Inger Jirby, Santa Fe, Taos Colorist, New Mexico (1994)



 Inger Jirby paints Santa Fe and the landscape and small towns of New Mexico in a uniquely free, personal style. She uses rich, often pure pastel yellows, pinks, turquoise blues and greens, and strong reds that express the power of her emotions and the character and spirit of the area.


 Some subjects include close-up old adobe churches or buildings small in the distance beneath great mountains, as in her paintings of the hamlet of Pilar deep in the Rio Grande Gorge. Adobe portals, colorful doorways, the interior of her own home and studio, and a terrific portrait of Tommy Maccione, the renowned and recently deceased Santa Fe artist and "character," are all painted with the same stylistic gusto and rich palette, that are both very sophisticated and child-like.


 It is this sophisticated innocence of a world traveler who somehow maintains the child that grew up in Swedish Lapp Land amid the colorful toys and decorations of her heritage that combine to form her art. The interior of her home is like her paintings -- colorful, sophisticated, innocent -- with occasional carved wooden toys used as sculptural decoration and accent, and to express her natural affinity for them and the world of fantasy and reality they represent.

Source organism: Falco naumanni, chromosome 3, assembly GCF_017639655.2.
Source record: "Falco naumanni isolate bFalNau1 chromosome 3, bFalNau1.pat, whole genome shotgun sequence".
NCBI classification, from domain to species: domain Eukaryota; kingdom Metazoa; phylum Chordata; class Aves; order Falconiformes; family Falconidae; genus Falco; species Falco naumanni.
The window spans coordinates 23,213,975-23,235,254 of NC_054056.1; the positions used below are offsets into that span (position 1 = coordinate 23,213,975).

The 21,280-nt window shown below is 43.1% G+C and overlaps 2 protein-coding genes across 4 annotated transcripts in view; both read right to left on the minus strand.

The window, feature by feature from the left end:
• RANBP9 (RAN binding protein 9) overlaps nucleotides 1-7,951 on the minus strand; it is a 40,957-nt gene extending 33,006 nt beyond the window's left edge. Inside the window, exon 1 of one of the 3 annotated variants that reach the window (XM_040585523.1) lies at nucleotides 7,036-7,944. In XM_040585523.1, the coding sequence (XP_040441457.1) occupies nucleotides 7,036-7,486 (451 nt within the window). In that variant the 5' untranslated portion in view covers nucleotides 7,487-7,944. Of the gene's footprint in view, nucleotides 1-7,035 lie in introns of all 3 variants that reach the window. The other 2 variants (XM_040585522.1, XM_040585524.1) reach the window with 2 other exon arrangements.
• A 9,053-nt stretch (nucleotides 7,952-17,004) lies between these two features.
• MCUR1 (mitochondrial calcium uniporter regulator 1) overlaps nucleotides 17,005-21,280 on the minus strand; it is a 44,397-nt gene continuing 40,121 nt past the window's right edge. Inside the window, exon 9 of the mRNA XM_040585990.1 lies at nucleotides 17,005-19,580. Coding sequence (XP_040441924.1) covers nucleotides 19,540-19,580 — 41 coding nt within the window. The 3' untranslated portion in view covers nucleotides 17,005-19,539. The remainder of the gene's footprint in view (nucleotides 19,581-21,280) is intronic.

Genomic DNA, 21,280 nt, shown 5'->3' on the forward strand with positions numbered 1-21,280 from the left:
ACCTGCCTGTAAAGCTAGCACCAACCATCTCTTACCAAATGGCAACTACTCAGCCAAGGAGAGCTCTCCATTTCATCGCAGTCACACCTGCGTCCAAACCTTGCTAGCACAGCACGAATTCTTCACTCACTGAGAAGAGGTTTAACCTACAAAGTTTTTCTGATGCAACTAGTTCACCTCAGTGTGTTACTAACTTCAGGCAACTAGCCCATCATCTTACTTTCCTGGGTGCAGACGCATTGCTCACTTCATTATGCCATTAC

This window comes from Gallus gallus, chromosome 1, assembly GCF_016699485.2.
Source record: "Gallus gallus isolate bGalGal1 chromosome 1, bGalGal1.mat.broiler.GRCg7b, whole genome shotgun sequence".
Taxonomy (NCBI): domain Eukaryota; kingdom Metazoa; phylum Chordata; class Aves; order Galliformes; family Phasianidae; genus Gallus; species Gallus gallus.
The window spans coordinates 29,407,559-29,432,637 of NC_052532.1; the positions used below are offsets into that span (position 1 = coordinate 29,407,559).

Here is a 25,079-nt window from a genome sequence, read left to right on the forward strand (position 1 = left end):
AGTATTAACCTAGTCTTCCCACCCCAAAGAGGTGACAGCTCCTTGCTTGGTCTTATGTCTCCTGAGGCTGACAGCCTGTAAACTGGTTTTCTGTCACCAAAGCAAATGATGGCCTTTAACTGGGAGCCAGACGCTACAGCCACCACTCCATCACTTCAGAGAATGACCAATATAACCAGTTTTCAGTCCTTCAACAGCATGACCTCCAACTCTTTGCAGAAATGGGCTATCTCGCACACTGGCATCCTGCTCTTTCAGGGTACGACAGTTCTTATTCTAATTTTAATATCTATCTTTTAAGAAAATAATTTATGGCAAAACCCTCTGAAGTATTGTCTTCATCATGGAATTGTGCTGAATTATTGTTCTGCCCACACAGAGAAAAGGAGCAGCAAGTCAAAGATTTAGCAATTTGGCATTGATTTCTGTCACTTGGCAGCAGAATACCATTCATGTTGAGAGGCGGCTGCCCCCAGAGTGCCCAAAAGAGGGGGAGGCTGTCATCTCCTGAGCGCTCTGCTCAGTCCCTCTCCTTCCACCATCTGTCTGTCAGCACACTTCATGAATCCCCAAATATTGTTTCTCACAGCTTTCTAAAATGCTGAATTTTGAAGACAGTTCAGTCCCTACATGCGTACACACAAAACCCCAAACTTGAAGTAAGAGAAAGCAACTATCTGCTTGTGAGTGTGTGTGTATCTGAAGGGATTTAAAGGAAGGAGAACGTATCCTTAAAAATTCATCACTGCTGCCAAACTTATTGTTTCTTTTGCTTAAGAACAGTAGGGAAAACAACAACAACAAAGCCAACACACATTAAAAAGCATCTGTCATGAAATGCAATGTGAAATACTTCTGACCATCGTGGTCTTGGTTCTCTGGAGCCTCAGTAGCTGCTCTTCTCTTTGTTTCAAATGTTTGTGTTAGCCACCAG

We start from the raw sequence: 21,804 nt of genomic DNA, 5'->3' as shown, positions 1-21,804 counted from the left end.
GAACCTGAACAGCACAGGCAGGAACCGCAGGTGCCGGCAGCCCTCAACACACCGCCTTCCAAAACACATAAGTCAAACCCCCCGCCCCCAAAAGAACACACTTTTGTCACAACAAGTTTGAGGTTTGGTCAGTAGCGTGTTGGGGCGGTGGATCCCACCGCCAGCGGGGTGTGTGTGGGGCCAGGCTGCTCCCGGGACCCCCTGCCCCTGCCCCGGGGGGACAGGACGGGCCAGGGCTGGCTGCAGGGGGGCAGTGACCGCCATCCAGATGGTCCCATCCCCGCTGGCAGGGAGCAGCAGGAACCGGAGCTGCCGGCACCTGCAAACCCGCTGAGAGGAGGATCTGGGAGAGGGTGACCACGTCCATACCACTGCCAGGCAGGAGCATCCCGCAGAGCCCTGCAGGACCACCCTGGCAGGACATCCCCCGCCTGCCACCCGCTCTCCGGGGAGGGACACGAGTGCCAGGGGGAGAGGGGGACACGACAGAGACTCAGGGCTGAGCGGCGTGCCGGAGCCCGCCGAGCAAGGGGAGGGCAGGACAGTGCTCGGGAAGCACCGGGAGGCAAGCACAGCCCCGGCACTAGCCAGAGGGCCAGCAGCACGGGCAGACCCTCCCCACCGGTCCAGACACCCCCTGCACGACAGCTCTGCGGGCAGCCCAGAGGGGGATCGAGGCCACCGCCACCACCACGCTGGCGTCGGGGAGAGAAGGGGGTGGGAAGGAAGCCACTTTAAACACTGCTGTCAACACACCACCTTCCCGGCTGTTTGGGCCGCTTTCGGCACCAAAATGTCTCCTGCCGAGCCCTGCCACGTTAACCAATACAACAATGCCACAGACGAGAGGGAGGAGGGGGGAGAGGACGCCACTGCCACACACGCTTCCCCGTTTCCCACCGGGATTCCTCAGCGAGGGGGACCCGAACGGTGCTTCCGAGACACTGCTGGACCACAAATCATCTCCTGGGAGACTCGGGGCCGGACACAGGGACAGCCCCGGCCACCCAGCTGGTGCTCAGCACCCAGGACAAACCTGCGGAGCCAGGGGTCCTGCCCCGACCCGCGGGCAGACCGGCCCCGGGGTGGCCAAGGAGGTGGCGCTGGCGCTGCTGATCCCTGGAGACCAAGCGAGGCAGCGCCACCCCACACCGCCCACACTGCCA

Jirby often manipulates perspective in her buildings for expressive purposes. But a comparison of the painting, directly drawn in simple, telling lines, with the actual site, reveals she has accurately captured the spirit and character of the structure, often quite complexly in the case of extensive village scenes.


 Suggestions of Van Gogh, the Fauves, German Expressionists and Milton Avery can be found in her art, but Inger Jirby is completely her own artist and person, painting vibrantly distinctive, successful works. Her paintings may be seen at the Inger Jirby Gallery, 207 Ledoux Street in Taos, or on her website:


Copyright by Don Gray


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